# Containerized Development Tools

If you’re like me your process for vetting third-party packages for your code goes like this:

• Search for “how to do {problem of the moment} in {language of the day}”
• 10 points for a Github page that is in an organization instead of personal
• 30 points for an actual website
• 1 point per Github star
• basic multiplier for my desperation level

If I find a winner, go get that sucker (or what ever the package manager of the day is) and try it out. If it solves the problem then I should go vet the code I’m running. What do I actually do? Recognizing its a problem I’ve mostly just developed a prejudice against langauges that don’t have a good, broad standard library and try to keep my dependency tree as small as possible.

There are a mountain of problems with this. Even if I did vet my dependencies after the fact, the package has a chance to run a bunch of code at install time on my machine. Now, obviously, the best practice would be to read all of the code before installing it, but on the trade off of security and convenience, this is rough on convenience.

Security considerations aside, its also annoying that development dependencies just keep piling up in your system. Every package manager feels like it takes free reign over your home directory. In a system backup you end up copying mountains of source code from these dependencies unless you filter them out. Some of them aren’t even gracious enough to restrict their actions to hidden files (ehem.. I’m looking at you Go).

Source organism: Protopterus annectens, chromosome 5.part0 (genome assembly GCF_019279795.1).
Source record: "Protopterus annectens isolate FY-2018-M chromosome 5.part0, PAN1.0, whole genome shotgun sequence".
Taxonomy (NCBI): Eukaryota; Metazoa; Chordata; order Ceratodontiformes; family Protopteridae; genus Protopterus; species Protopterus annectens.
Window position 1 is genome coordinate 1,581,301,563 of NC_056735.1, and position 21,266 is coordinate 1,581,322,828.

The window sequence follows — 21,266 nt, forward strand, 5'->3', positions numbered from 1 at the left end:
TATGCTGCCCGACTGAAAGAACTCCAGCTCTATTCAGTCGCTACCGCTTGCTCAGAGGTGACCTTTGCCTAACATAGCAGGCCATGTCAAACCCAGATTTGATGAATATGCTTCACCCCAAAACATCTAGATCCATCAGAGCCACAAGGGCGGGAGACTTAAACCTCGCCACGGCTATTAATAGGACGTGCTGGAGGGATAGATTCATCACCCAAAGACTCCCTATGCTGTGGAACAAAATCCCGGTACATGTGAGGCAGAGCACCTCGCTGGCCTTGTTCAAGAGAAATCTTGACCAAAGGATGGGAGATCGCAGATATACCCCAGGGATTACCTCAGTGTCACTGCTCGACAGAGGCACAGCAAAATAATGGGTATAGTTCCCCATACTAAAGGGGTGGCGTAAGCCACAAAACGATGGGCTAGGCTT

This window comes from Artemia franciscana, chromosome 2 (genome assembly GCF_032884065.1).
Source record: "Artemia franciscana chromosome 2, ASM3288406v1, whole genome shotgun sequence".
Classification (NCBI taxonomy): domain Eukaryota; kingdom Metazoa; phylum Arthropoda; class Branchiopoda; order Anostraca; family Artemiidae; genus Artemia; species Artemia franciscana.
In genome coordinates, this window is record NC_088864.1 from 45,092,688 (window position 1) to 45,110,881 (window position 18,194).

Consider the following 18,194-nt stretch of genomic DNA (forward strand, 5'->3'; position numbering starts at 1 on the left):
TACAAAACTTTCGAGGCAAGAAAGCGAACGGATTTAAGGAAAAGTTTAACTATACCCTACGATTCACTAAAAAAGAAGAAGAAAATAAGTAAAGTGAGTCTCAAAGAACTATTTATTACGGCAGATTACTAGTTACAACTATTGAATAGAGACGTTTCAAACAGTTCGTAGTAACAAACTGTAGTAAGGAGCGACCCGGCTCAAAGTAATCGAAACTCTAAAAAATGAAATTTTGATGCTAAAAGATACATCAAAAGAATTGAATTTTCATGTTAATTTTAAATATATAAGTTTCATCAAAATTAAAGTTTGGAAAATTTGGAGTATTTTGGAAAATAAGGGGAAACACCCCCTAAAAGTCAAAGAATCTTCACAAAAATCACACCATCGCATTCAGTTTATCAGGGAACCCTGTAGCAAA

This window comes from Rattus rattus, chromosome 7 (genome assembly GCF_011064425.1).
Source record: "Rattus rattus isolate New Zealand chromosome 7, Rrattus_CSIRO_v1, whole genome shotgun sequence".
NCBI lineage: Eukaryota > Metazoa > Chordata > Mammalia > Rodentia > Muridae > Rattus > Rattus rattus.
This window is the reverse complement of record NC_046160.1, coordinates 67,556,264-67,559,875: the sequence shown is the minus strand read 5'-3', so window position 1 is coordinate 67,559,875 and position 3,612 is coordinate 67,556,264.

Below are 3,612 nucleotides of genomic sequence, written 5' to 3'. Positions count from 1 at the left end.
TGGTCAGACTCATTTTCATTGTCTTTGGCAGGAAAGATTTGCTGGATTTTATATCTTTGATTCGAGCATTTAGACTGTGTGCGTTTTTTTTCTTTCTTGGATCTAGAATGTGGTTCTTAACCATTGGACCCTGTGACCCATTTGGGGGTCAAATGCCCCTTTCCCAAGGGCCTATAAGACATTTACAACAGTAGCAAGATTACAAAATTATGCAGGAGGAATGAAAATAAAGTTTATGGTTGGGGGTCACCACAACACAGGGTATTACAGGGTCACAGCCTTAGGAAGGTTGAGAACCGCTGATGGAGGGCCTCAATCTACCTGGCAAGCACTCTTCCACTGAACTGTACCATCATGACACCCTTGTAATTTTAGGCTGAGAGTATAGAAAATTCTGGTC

## Containerize!

One way to get around this is to containerize your dev tools. The idea is to mount your project directory into a container.

$podman run -it --rm -v$PWD:/workspace:z golang /bin/sh
(in-container) $cd /workspace (in-container)$ go build  # Do your golang stuff
(in-container) $CTRL-D$

The :z relabels files so that they appear to be owned by root in the container and my user outside. Also you can use docker in place of podman if thats your thing.

This is good, but not great. Any dependencies you install get nuked every time you leave the container. Lets fix that by attaching a named volume.

$podman run -it --rm -v golang:/go -v$PWD:/workspace:z golang /bin/sh

So what have we won here? Dependencies can only read the files you’re working on (not that big a deal because there are no secrets in your repository right?) and the other dependences you’ve installed. Super cool right? Unfortunately, the process is a little rough from a usability perspective. It would be better if we could just run go build and this stuff happened behind the scenes.

Fortunately, thats not too tricky to achieve. Lets change the image a bit:

FROM golang:alpine
WORKDIR /workspace
ENTRYPOINT ["/usr/local/go/bin/go"]

build it:

$podman build -t go /path/to/directory/of/Dockerfile and make a bash alias: $ alias go="podman run --rm go:/go -v $PWD:/workspace:z go"$ go version                         # Victory!
go version go1.12.6 linux/amd64

Excellent, looks like the normal tools up front, but isolated dependencies in the back!

I’ve been pretty happy with this workflow, so I’ve started to compile some container recipes and aliases for this purpose in a repository. If you’re interested in these tools take a look at github.com/nsmith5/containers.